Wide rims give the tyres a solid profile. Ibis told me that these spec upgrades and swaps would be free of charge to the consumer of the bike. On my scales without pedals, the size large test bike weighed 14.17kg.
Ibis Ripley AF NGX ride impressions
This is a true modern short-travel trail bike. I tested the Ripley AF on my local trails in Scotland’s Tweed Valley, home to the jewel in the 7Stanes trail centre’s crown, Glentress. To really see how far it could be pushed, I rode the bike on a host of different trails, from pumpy and fun blue routes to more technical red- and black-graded runs and off-piste enduro-style tracks.
Ibis Ripley AF NGX set-up
The Ripley AF was quick and easy to set up. The rear shock came delivered with a 0.6in-cubed yellow volume reducer spacer – that I left in there for the duration of the test – which, when inflated to 207psi, gave me 22.2 per cent sag. I unwound all the rebound adjustment to fully open and left the shock in the open mode for testing. When the bike was delivered, the fork was fitted with three volume reducer tokens. I left those in and started with 95psi in the air chamber for roughly 15.4 per cent sag. After the initial ride, I decreased that pressure to 92psi to increase sag marginally and improve off-the-top comfort. I then inflated the EXO-casing tyres to 24psi front and 27psi rear in a bid to balance grip, smoothness and puncture resistance.
Ibis Ripley AF NGX climbing performance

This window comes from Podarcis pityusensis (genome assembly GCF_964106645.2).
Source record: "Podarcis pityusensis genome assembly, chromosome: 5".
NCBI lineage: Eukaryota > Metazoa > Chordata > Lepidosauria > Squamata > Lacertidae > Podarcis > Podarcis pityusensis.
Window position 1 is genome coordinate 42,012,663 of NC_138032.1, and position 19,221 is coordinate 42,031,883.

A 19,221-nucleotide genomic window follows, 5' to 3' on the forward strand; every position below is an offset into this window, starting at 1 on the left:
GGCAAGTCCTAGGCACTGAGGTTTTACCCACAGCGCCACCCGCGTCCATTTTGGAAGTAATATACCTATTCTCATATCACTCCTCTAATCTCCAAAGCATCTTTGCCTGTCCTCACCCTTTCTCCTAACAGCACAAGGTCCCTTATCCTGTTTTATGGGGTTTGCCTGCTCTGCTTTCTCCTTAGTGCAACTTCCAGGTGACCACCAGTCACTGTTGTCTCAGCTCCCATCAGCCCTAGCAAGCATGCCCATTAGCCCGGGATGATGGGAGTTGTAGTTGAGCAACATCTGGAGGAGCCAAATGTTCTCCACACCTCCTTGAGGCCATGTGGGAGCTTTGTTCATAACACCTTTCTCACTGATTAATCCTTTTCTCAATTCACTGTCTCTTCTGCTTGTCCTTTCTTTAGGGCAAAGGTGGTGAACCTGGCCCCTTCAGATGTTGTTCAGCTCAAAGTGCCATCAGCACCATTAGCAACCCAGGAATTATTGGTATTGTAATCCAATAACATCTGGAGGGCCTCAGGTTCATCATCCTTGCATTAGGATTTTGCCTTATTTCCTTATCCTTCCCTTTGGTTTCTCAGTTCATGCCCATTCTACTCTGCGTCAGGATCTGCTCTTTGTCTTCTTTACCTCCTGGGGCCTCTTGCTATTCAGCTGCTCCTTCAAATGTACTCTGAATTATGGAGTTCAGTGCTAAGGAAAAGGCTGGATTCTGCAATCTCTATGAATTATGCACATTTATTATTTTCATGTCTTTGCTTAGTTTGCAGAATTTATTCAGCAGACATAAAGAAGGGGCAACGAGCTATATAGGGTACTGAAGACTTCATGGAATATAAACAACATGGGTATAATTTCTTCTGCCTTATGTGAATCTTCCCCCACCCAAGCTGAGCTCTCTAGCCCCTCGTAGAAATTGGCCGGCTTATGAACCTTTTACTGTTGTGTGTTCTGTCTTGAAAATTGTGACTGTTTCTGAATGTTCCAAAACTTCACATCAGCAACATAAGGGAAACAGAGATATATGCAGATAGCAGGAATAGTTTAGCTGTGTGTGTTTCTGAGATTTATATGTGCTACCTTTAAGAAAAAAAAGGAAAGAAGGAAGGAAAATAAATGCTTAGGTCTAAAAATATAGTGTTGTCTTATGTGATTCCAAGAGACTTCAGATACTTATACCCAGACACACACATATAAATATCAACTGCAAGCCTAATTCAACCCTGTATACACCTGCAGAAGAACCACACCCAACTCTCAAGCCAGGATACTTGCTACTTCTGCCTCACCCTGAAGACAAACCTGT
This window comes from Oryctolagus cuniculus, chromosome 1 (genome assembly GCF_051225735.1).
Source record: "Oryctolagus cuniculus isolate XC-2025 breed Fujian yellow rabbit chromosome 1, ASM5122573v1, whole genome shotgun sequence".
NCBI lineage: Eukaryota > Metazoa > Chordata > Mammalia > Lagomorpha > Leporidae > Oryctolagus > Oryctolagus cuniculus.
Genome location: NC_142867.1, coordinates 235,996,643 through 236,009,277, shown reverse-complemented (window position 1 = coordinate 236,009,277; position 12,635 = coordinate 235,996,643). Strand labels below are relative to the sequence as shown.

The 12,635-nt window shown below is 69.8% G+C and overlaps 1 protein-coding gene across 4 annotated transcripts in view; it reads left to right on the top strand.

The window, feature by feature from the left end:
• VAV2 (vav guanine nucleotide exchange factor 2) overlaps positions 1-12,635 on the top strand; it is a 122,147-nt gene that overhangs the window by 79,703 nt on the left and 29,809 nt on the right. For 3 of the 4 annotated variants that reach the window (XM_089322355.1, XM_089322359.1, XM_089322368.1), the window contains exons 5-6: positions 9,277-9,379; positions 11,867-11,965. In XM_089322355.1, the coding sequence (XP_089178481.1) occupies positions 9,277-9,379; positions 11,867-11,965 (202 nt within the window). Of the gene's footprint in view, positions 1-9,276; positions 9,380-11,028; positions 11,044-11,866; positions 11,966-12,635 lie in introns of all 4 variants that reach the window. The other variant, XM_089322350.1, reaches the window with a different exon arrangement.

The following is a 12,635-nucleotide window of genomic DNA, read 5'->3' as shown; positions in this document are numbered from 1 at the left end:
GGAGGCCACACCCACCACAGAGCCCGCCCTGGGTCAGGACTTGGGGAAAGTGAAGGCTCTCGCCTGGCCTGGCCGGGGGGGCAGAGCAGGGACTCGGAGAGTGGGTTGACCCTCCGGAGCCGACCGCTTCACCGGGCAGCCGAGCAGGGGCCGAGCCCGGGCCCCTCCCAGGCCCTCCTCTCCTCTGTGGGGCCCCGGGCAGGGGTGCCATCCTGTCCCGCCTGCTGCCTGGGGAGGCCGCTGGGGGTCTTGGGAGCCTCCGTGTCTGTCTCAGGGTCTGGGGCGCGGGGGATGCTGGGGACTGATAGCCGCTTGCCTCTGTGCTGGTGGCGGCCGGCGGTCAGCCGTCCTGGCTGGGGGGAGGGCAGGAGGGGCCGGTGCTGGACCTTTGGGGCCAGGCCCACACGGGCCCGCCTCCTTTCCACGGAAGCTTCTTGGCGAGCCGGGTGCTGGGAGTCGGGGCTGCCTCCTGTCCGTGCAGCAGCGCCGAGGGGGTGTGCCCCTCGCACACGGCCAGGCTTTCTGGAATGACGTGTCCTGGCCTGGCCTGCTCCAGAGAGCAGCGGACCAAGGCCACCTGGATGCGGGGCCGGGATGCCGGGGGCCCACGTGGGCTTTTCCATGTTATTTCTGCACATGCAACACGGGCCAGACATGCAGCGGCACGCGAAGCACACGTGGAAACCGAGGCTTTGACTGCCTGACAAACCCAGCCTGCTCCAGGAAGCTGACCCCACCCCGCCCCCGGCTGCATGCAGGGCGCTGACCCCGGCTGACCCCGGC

It was a snappy climber. The Ripley AF’s pedalling platform was impressively robust and taut, especially when out of the saddle and cranking on the pedals. The lack of suspension movement when pedalling made the Ripley feel like an efficient and rewarding climber, more akin to a hardtail than a full-suspension bike, with almost every watt of power being transferred directly into forward motion. The hardening of the rear end’s suspension under power felt almost uncanny, but it meant the Ripley AF could shift along trail centre climbs like a bike that weighed considerably less. There was loads of snap out of turns, where a quick jab at the pedals produced hilariously rapid increases in speed.
Ibis is a brand with a long history. However, you still need to work hard to keep the Ripley AF rolling quickly, its high anti-squat suspension isn’t a golden bullet for bettering all of your Strava PRs without putting in the effort. And that’s because of the fairly draggy Maxxis Minion DHR II tyres that have a chunky tread pattern better suited to outright grip than speedy trail centre ascents. Of course, the firm feeling and responsive ride meant I never found myself searching for the climb lever to lock out the shock. This also meant that grip and general bump absorption was pretty good given the amount of travel on tap. It wasn’t long-travel supple or coil-shock responsive, but there was enough to take the sting out of the trails’ tails. On steeper, looser climbs there was enough suspension action to improve grip and avoid being deflected off-line by larger bumps, but a lot of the Ripley’s ability to ascend was down to that chunky Maxxis rubber and, more importantly, its geometry.
I would like to have seen grippier and tougher rubber, given the bike’s capabilities. When hitting climbs standing up, the reach figure provided plenty of room to move about on the bike and meant it remained well behaved when I made accidental weight shifts. The seated position was comfortable, providing a balanced ride that was neither too stretched forward towards the bar or overly upright and relaxed.
This meant I felt like I was able to attack climbs with gusto and power without undue fatigue through the hands – which overly short, handlebar-on-the-knees-feeling short top tubes can create. The seat tube angle also felt spot-on for a bike of this ilk. Although I did still have to angle the seat slightly nose down and forward in the post’s rails, it wasn’t to such extremes as other bikes I’ve ridden with slack seat tubes.